Julian Assange, who has today said that the financial blockade to WikiLeaks had 'destroyed' 95% of its revenueCredit: Lewis Whyld/PA
Financial institutions including Mastercard, Visa and the Bank of America all withdrew service from WikiLeaks in December last year, after the site started to publish US embassy cables.
Speaking at the Frontline Club today Assange said as a result "WikiLeaks has been running on cash reserves for the last 11 months."
He said this had cost the site "tens of millions of dollars in lost donations" and later added that if the blockade is not taken down by the end of the year the organisation cannot continue in its work.
"Our scarce resources must now be used to fight the financial blockade."
He added that "the implications go far beyond WikiLeaks".
"If publishing the truth about war is enough to warrant such action, all newspapers who have published WikiLeaks cables are on the verge of having their readers and advertiser payments blocked entirely."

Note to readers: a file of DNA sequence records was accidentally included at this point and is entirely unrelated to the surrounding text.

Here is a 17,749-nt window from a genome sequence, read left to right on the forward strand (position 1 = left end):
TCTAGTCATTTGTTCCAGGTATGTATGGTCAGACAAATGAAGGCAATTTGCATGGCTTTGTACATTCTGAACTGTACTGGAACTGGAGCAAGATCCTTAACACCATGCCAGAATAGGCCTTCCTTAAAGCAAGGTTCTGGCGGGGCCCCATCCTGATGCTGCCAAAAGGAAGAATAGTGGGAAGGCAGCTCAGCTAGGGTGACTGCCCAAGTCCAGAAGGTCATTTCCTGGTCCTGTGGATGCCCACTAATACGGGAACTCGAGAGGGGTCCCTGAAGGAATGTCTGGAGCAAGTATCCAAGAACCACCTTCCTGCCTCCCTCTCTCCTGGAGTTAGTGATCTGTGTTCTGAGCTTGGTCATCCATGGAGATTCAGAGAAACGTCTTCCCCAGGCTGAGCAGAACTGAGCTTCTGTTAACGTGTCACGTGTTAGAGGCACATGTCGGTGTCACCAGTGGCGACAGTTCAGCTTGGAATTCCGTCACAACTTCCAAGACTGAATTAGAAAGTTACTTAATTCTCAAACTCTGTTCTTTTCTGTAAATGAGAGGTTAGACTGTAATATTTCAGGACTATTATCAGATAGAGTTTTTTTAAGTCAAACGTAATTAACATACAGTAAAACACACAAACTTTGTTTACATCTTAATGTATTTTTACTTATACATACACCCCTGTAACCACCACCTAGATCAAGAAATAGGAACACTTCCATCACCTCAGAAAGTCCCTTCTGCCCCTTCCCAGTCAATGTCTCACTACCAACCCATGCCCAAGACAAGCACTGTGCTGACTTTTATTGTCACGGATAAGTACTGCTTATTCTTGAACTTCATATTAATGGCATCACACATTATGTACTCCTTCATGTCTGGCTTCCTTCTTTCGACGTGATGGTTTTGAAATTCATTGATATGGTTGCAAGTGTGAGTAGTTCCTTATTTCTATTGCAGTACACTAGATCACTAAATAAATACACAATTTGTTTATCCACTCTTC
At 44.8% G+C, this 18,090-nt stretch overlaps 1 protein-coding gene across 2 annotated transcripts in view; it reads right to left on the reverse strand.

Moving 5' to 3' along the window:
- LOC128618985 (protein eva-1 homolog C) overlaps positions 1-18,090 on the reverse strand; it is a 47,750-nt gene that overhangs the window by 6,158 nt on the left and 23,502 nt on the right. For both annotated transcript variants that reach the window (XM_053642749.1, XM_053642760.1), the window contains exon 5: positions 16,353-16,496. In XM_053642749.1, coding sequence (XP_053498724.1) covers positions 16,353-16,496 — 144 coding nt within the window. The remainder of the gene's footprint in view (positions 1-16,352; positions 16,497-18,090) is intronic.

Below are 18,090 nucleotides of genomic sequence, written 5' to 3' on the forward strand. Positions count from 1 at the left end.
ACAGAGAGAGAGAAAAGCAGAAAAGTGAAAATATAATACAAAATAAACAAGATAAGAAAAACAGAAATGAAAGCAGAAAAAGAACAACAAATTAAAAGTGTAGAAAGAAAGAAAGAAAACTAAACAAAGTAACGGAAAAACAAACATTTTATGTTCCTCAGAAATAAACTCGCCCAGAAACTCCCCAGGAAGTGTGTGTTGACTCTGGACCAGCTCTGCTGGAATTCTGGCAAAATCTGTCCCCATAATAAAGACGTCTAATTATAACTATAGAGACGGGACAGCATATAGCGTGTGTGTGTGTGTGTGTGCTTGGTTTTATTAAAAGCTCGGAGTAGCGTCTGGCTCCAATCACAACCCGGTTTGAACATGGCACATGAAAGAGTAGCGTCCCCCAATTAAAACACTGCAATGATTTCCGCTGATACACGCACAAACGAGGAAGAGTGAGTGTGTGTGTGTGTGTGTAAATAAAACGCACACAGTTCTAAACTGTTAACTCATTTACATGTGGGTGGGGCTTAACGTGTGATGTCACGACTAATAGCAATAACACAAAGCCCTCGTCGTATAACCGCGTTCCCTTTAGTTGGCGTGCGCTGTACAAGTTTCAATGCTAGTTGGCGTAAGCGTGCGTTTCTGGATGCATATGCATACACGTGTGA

He said the blockade "erects a wall between us and our supporters" and as a result publishing would pause to focus on fundraising.
"In order to ensure future survival we are now forced to temporarily suspend all publishing operations in order to direct all our resources into fighting the blockade and raising funds.
"... Although we're an extremely efficient media organisation by world standards, we can't do it with no revenue at all. Fortunately we have been in a position to survive on cash reserves for almost a year."
Assange told press at the Frontline Club in October last year, that WikiLeaks had to close its submission system while it dealt with the amount of material it had accumulated. He also said at the time the site was facing "serious" financial threats.
Today Assange announced that WikiLeaks will launch a "new generation submission system" on November 28.
One of the most recent high-profile publications by WikiLeaks was that of almost 800 secret documents from US military prison Guantánamo Bay in April.
In September the group also decided to make the full cache of 251,000 secret US embassy cables available through its website, despite the cables not having undergone any redaction.
The decision was taken after it emerged that the cables were made available through filesharing network BitTorrent.